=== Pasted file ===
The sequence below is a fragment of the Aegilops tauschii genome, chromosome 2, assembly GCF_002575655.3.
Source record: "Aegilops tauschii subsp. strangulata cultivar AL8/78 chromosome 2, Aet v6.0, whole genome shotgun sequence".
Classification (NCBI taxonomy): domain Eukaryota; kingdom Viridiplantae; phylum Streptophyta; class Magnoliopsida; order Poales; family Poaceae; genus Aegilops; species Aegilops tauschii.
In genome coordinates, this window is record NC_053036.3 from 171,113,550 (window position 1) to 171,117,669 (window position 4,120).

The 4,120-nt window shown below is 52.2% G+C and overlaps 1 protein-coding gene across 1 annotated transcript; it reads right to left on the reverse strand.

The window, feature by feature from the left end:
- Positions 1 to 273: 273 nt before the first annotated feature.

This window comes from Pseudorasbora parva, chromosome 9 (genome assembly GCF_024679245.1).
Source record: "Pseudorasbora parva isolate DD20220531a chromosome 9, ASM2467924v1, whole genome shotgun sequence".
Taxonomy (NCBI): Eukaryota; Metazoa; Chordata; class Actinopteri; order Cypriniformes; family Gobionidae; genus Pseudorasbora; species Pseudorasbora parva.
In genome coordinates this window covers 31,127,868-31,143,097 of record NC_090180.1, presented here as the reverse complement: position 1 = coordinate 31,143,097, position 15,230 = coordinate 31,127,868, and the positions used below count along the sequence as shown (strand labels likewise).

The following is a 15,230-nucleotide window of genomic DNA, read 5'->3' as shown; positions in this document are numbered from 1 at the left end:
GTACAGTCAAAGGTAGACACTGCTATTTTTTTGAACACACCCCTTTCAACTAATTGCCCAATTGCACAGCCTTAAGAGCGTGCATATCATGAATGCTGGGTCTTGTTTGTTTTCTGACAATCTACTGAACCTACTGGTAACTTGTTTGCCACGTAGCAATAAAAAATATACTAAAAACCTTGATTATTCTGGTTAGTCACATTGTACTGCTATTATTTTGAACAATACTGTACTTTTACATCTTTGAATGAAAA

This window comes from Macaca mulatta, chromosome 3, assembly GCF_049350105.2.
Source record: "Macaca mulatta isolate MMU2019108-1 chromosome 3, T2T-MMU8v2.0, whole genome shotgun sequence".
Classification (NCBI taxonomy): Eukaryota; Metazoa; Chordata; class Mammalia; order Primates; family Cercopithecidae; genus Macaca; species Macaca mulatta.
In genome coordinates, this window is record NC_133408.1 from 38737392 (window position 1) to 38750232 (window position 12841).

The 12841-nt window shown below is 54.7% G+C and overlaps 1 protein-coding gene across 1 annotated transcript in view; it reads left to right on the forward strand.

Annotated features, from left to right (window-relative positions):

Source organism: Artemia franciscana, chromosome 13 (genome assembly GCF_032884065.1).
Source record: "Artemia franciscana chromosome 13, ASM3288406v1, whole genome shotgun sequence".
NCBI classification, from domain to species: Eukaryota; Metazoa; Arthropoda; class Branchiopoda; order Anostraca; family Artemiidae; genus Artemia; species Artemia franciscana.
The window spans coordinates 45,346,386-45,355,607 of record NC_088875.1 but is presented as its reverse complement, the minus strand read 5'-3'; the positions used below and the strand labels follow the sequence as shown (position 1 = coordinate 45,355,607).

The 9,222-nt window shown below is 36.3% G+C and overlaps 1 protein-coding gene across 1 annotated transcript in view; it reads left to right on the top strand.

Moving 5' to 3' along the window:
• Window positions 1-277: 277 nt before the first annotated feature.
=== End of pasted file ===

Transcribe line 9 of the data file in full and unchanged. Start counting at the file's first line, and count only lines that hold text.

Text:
Source record: "Pseudorasbora parva isolate DD20220531a chromosome 9, ASM2467924v1, whole genome shotgun sequence".